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What should I major in if I want to become a Pediatrician?

I am a senior in high school who is super excited about working with kids in the future and making sure they are always healthy. However, I am having trouble figuring out what I need to major in to be able to become one in the future. Many people tell me that I will get the Pre-Med classes to get me ready for Med School but they never tell what I can major in? Please Help!! #college #pre-med #pediatrician #majors


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Michelle’s Answer

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From my experience, pediatricians come from a variety of background including majors in biochemistry, foreign grads who went straight to medical school from high school, biology, psychology, etc. Undergrad major was not a huge deal. Lots of people including myself completed a biochemistry major in hopes of getting into medical school. Personally, I did not find college courses adequately prepared me for the mcat . Rather some time investment to study mcat questions combined with having good mcat study and test taking strategies (taught through couse prep companies like Kaplan) were more helpful.


At the end of the day, medical schools take people with a variety of backgrounds including the sciences, arts, nursing, police studies, music....the list is endless. Also , there is a trend with those getting into medical school being more mature and being in their 30s before starting medical school as life and work experiences are considered.


Thus, I suggest any courses you take should be in areas you enjoy/ want to work in while waiting to be admitted to medical school. You can round out your application through volunteer work with kids in places like hospitals, boys and girls club, tutoring at local community center, etc. If possible, career shadowing with a pediatrician or a family physician would be helpful as well. Once you get into medical school, you can tailor clinical rotations and research experiences towards the pediatrics field and family practice also involves significant work with children and babies including deliveries.


I think it is great that you have pinpointed that you like working with kids and keeping them healthy. Some areas to consider as a major where you can achieve this goal would include nursing, physician assistant, education ( physical education/ health teacher), dietician (nutrition degree), psychologist, and I am sure there are more options out there. For a masters degree, masters in public health ( health promotion) would be helpful in communicating healthy nutrition and exercise information to children and their parents. I would highly recommend talking to your guidance counsellor in high school and using the career counseling center/ academic advisor in university to make an informed decision about choice of major.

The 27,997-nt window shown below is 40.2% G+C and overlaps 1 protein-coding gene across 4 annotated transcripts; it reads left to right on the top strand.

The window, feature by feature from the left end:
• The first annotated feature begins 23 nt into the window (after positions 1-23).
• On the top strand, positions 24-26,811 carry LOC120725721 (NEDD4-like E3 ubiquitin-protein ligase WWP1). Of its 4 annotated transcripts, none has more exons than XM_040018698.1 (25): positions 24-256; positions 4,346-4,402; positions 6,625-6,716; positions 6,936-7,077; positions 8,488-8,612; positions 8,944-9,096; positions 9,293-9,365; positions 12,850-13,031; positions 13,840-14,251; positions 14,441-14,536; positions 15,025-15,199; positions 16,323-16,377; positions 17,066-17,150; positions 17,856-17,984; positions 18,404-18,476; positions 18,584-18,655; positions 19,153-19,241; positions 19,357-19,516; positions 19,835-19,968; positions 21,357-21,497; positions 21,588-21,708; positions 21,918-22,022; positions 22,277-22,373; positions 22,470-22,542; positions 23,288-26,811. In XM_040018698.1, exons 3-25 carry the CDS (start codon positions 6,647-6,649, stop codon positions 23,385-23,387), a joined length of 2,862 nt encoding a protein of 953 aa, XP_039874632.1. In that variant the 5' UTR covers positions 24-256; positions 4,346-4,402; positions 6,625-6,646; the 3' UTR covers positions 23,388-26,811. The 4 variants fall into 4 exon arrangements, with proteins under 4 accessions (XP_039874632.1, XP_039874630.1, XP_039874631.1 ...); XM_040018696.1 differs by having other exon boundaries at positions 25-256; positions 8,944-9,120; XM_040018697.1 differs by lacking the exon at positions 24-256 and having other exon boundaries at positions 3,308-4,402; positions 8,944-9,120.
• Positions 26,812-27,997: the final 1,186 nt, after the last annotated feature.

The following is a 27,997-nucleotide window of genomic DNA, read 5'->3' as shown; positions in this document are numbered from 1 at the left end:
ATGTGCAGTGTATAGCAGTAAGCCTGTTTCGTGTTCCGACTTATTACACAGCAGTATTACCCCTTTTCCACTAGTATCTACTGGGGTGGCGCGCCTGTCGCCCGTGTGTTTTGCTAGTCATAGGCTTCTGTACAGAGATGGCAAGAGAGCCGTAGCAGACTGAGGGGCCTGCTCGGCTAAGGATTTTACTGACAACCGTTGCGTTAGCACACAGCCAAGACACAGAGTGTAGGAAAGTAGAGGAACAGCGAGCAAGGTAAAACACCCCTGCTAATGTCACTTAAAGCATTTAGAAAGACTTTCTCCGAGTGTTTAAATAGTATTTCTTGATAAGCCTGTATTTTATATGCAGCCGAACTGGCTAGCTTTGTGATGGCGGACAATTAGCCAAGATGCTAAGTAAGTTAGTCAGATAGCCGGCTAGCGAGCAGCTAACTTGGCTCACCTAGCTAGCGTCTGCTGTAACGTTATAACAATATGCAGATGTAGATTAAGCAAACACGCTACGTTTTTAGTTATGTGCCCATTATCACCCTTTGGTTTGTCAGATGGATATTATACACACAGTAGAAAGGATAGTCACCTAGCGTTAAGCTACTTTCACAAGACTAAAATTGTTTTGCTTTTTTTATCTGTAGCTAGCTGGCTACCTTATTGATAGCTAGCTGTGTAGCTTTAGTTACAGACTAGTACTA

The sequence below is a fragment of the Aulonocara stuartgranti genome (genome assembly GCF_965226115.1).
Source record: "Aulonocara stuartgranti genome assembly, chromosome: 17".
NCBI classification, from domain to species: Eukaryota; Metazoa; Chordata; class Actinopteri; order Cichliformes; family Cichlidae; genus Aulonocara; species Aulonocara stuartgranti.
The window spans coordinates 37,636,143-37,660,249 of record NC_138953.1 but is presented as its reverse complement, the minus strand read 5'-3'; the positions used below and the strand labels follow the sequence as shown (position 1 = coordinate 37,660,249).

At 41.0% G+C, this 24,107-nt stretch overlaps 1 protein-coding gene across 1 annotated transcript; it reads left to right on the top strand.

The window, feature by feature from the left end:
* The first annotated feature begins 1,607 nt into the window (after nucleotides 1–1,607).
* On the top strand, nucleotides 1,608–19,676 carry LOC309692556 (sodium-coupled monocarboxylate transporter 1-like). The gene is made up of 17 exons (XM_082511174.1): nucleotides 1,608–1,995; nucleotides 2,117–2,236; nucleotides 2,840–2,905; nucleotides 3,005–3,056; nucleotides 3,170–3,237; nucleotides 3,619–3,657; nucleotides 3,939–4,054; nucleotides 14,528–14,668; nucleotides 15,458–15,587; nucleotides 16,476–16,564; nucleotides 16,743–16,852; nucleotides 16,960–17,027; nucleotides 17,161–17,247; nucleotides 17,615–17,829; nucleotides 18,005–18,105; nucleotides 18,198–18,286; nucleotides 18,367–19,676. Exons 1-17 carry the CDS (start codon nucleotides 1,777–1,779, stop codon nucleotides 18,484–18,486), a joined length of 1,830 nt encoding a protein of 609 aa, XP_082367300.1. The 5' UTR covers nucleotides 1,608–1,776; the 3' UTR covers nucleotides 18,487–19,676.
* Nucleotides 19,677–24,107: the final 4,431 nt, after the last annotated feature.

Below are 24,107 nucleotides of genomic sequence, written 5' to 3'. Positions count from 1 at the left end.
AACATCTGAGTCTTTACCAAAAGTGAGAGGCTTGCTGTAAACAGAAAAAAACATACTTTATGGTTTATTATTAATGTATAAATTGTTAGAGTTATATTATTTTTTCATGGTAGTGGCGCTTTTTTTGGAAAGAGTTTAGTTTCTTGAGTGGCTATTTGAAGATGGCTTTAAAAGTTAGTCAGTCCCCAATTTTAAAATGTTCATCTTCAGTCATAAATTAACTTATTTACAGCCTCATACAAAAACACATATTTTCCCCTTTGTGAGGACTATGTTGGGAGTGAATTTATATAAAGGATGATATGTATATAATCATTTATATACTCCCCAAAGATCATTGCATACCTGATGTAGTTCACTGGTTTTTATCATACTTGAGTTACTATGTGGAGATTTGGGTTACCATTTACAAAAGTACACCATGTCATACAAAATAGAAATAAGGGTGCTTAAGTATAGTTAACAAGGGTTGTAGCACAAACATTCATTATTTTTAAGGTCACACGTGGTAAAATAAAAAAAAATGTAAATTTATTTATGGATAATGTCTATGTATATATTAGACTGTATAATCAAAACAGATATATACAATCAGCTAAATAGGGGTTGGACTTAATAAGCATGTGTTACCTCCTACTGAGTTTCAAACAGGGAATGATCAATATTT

I think if you do what you enjoy or are passionate about in college, it will reflect in your grades and your drive to find a job of interest while applying to medical school . It is difficult at your age to know exactly what that is but I think it is best through a combination of education, work, and volunteer opportunities to further explore working with children and devote some dedicated study and exam prep time when it comes to mcat preparation to be ready to take the mcat.


Thank you for answering this question it really helped me! Whitney W.

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Rachel’s Answer

Major in whatever field interests you and will allow you to maintain an excellent GPA. I majored in Spanish literature and had no trouble with my med school applications. You do need to complete the pre-med requirements that vary from school to school. As stated above, these include at least a year of biology, 1 year inorganic chemistry, 1 year organic chemistry + labs, physics, calculus, and biochemistry. Your junior year, you will need to take an MCAT study course prior to taking the MCAT. With a solid GPA and MCAT score, you should be a competitive applicant.

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Richard’s Answer

Pick a college that suits your personality and a major that interests you. You will need to get good grades in college in order to apply for medical school. At the medical school I attended, the average GPA is reported to be 3.85, so even one or two B's can hurt your chances of acceptance.

Aside from this, any major is acceptable as long as you complete the prerequisite courses.

Typical medical school prerequisites include:
Biology: Lecture – 4 semesters; Lab – 1 semester
General Chemistry: Lecture – 2 semesters; Lab – 1 semester
Organic Chemistry: Lecture – 2 semesters; Lab – 1 semester
Biochemistry: Lecture – 1 semester
General Physics: Lecture – 2 semesters; Lab – 1 semester
Math: Statistics – 1 semester
English: Rhetoric (Composition) and Literature – 2 semesters

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Estelle’s Answer

I would recommend majoring in any field that you find interesting and that will allow you to achieve a high GPA . When applying to medical school you will need a 3.7 or 3.8 to be a competitive applicant.

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